Easter Sermon: Signs of New Life

Note: During this sermon, I will be using the Hebrew names for Mary Magdalene and Jesus.

John 20: 1-18

Easter begins while it is still dark. Before the sun came up, Miryam of Magdala sets off on foot. There’s no light yet — not enough, anyway, to know if you’re on the right path. Not enough to avoid the stones or roots you might trip on as you walk. Not enough to know if there might be danger just ahead. And in this version of the Easter story, she’s alone. A socially distanced woman, walking in the dark. That’s dangerous in any time and place. She’s probably walking fast, to avoid that danger, and to ward off the morning chill. Her feet crunch on the ground as she walks.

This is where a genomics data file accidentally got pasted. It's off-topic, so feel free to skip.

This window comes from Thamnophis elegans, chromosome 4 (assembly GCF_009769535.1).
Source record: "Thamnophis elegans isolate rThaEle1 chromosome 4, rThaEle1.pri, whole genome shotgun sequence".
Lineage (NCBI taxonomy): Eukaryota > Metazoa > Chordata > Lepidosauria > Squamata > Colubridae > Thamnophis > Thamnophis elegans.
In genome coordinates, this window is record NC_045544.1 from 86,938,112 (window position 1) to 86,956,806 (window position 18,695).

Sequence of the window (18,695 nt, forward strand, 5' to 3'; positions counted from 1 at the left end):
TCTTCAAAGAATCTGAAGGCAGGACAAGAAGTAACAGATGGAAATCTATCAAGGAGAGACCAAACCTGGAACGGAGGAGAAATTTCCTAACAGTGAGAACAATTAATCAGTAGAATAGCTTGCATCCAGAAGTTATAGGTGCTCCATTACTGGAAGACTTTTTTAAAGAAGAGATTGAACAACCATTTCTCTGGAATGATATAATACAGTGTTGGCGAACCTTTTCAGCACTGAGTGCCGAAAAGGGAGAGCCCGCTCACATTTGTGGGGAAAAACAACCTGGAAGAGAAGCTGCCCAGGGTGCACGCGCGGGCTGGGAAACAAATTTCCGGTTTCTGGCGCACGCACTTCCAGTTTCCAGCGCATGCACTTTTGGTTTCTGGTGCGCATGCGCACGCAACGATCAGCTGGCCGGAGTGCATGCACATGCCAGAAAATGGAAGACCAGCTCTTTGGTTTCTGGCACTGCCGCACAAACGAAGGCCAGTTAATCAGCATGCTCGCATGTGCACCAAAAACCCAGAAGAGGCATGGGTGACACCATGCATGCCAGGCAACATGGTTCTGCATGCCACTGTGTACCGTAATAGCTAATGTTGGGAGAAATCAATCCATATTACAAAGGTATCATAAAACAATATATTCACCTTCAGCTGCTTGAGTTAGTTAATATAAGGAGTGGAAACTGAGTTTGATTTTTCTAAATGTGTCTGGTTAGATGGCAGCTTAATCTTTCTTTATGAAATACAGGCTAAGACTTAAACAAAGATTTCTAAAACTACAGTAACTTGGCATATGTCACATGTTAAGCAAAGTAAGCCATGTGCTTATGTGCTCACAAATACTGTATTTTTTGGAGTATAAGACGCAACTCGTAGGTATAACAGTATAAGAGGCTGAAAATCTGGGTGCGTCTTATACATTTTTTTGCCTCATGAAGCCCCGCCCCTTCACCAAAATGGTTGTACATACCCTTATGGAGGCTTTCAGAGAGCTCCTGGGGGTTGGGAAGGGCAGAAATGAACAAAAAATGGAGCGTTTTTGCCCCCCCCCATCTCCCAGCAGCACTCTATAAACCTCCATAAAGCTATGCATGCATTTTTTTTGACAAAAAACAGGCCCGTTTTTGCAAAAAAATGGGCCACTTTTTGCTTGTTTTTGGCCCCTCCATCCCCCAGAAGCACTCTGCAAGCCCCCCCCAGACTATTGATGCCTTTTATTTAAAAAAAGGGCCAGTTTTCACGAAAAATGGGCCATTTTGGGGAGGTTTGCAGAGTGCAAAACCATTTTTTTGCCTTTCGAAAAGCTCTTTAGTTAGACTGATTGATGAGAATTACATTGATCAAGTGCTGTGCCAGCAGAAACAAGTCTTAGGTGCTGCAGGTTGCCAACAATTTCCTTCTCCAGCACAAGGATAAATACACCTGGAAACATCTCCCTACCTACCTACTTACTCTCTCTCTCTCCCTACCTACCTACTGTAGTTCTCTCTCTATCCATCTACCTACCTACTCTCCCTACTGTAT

Her destination is the tomb of her beloved teacher, Yeshua. She goes there, now that the Sabbath has ended, to anoint his body with oils and spices, a common burial practice of the time. But as she arrives, she sees that the stone has been rolled away from the opening to the tomb. When she sees this, she does not have resurrection on her mind. She has desecration on her mind. She sees one more reason to mourn — not only has her beloved teacher been murdered by the Roman Empire, but now his body has been stolen. Graverobbing was also a common practice at the time. Without looking into the tomb to investigate, she turns around and runs back home to let Yeshua’s other students know what had happened. In short order, the three students run to the tomb — it’s dawn now — look in, see the grave clothes lying around, notice there’s no body, and go back home.